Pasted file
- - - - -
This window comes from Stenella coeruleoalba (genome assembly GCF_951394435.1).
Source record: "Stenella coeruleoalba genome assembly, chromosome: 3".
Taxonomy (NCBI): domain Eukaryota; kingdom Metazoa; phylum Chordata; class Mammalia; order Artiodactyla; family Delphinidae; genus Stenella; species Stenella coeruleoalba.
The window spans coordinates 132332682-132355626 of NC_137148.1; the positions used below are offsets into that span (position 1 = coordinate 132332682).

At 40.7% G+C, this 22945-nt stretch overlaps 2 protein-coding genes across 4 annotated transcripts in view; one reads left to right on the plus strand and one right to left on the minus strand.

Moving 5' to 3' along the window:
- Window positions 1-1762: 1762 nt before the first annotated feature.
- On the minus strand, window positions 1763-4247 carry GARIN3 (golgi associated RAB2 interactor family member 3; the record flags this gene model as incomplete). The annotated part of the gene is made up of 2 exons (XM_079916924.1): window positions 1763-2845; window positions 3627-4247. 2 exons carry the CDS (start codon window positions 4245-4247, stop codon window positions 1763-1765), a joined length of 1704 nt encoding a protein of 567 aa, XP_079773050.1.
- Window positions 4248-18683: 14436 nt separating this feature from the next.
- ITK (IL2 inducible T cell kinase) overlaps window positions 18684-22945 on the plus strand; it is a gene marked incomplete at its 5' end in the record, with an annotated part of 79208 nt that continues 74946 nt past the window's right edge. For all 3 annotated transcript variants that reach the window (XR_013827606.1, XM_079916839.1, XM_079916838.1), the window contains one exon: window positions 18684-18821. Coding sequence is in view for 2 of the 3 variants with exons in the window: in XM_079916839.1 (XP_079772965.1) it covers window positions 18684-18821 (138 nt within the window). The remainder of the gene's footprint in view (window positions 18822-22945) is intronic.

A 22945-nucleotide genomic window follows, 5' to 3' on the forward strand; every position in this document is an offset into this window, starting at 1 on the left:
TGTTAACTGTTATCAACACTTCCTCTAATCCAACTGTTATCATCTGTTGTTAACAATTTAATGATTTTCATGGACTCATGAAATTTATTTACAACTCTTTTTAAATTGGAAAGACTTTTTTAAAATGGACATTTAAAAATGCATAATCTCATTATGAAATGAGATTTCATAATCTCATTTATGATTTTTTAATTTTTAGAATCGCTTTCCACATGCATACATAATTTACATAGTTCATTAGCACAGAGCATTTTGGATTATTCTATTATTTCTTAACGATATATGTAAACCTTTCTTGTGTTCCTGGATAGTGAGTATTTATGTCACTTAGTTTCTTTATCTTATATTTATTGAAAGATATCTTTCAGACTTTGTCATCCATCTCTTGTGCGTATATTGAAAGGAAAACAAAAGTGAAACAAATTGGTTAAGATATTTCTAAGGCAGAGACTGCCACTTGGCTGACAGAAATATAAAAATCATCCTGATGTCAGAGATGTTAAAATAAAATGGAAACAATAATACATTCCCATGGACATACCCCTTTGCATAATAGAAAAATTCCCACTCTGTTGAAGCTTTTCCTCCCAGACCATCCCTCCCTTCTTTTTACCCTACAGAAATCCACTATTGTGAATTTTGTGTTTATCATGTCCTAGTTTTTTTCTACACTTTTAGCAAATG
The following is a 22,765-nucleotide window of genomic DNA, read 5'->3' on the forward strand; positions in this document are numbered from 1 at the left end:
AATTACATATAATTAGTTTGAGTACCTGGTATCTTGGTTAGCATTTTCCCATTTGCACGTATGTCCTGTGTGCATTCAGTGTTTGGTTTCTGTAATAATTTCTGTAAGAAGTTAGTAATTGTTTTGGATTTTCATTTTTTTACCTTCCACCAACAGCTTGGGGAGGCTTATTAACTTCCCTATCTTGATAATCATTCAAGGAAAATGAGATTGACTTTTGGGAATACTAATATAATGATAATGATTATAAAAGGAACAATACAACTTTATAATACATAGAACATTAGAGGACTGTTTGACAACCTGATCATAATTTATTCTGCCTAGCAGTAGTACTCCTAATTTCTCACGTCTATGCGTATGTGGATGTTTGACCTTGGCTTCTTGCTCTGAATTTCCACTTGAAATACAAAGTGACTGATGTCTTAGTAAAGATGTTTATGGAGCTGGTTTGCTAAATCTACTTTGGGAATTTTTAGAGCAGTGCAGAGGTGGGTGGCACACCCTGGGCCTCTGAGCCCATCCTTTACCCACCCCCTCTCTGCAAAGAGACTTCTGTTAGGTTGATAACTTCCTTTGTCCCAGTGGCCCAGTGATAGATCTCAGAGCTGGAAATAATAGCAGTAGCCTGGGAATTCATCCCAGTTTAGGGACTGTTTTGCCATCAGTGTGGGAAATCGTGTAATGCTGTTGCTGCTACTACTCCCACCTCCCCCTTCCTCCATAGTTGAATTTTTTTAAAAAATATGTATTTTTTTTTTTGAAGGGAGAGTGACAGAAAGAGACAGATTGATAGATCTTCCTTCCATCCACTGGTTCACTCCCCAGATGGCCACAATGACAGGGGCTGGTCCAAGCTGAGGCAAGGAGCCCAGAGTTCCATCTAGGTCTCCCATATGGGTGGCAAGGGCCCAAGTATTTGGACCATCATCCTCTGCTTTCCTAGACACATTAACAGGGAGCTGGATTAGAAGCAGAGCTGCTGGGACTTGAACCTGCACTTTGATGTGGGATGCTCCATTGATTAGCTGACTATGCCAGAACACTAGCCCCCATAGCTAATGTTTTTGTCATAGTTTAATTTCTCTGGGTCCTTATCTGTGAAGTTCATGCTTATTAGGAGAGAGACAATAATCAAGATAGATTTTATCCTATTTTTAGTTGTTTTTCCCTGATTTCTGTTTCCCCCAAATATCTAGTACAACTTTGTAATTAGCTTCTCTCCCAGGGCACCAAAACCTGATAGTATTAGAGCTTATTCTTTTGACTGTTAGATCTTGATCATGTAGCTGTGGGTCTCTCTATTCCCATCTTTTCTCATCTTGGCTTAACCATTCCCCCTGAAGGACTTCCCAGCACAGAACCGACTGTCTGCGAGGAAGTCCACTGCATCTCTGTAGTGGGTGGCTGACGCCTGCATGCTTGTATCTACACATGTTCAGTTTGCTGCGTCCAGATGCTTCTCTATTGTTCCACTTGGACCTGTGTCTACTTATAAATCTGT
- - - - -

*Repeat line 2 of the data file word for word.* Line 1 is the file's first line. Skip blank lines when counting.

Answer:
Source record: "Stenella coeruleoalba genome assembly, chromosome: 3".